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Carbajal v. Lucio

United States District Court, D. Colorado

June 28, 2017

DEAN CARBAJAL, Plaintiff,
v.
GILBERTO LUCIO, in his individual capacity, JAMES DIXON, in his individual capacity, MICHAEL O'NEILL, in his individual capacity, and JEFFREY WATTS, Investigator for the Second Judicial District, in his individual capacity, Defendants.

          ORDER

          PHILIP A. BRIMMER United States District Judge.

         This matter is before the Court on plaintiff's Notice to Court of Fraud and Motion to Reopen Case Against State Defendants [Docket No. 905].[1] The Court has jurisdiction pursuant to 28 U.S.C. § 1331.

         I. BACKGROUND

         On November 23, 2010, plaintiff filed his complaint in this case seeking relief under 42 U.S.C. § 1983. Docket No. 1. On January 6, 2012, plaintiff filed his third amended complaint, Docket No. 254, which alleged claims against defendants Carrol Warner, David Romero, and Joe Quintana (the “State defendants”) for malicious prosecution and conspiracy to commit malicious prosecution. Id. at 16-17, ¶¶ 78-82. During the time period discussed in plaintiff's complaint, defendants Warner, Romero, and Quintana were employees of the probation department for the Seventh Judicial District of Colorado. See Docket No. 694-1 at 1-2, ¶ 1; Docket No. 694-5 at 1-2, ¶ 1; Docket No. 694-8 at 2, ¶ 1. Plaintiff additionally alleged claims against defendant Quintana for unreasonable search and seizure and conspiracy to commit unreasonable search and seizure. Docket No. 254 at 19-20, ¶¶ 91-95.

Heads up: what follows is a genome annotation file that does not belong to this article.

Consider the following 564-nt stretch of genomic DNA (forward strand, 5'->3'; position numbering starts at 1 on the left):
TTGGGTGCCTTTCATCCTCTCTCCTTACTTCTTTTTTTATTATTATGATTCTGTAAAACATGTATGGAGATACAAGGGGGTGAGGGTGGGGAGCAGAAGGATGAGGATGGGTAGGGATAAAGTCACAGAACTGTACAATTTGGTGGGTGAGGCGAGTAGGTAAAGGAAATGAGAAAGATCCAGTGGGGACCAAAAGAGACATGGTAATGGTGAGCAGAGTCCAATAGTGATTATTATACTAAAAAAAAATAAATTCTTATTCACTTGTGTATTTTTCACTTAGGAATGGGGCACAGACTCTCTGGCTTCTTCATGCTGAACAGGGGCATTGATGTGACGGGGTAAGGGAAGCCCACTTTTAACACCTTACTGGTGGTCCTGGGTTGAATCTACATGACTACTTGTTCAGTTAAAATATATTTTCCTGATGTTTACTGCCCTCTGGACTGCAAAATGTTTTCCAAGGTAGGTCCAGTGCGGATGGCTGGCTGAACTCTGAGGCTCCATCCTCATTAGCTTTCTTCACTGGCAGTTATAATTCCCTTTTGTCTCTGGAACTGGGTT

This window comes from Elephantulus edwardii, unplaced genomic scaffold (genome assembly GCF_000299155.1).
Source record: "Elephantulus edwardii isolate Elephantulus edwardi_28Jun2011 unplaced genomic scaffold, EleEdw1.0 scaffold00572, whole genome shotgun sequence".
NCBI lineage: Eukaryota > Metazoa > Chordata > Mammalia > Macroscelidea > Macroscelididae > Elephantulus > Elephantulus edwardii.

On July 6, 2015, the State defendants filed a motion for summary judgment. Docket No. 694. On February 17, 2016, the magistrate judge recommended that the Court grant the State defendants' motion for summary judgment. Docket No. 783. On March 29, 2016, the Court accepted the relevant portion of the magistrate judge's recommendation and dismissed the State defendants from this case. Docket No. 804.

         On January 6, 2017, plaintiff filed the instant motion seeking to “[r]eopen his claims against the Carol Warner, Joe Quintana, and David Romero” and to add two Colorado Department of Corrections (“CDOC”) parole officers to this case. Docket No. 905 at 1. In support of his request, plaintiff states that CDOC responded to a subpoena in an unrelated action and disclosed a “Chronlog, ” which “revealed the identity of the two unknown parole officers that had illegaly [sic] invaded [plaintiff's] home” and “revealed evidence of a conspiracy between Joe Quintana and his parole officer Gary Fear.”[2] Id. In addition, plaintiff attaches two documents to his motion allegedly showing that defendant Warner was involved in his probation supervision in 2004 and 2005. Id. at 4. Plaintiff states that all of this information was “fraudulently concealed” and therefore seeks relief under Fed.R.Civ.P. 60(b)(3). Id. at 4-5.

         II. STANDARD OF REVIEW

         Rule 60(b) relief is “extraordinary and may only be granted in exceptional circumstances.” Servants of the Paraclete v. Does, 204 F.3d 1005, 1009 (10th Cir. 2000). To prevail on a Rule 60(b) motion, a party must show, among other things, that he “discovered [new] evidence that, with reasonable diligence, could not have been discovered in time to move for a new trial, ” there is evidence of “fraud . . . misrepresentation, or misconduct by an opposing party, ” or he is entitled to relief for “any other reason.” Fed.R.Civ.P. 60(b)(2), (3), (6). Plaintiff's arguments fall under Rule 60(b)(3), which allows a court to relieve a party from a final judgment based on “fraud . . ., misrepresentation, or misconduct by an opposing party.“ Fed.R.Civ.P. 60(b)(3).[3]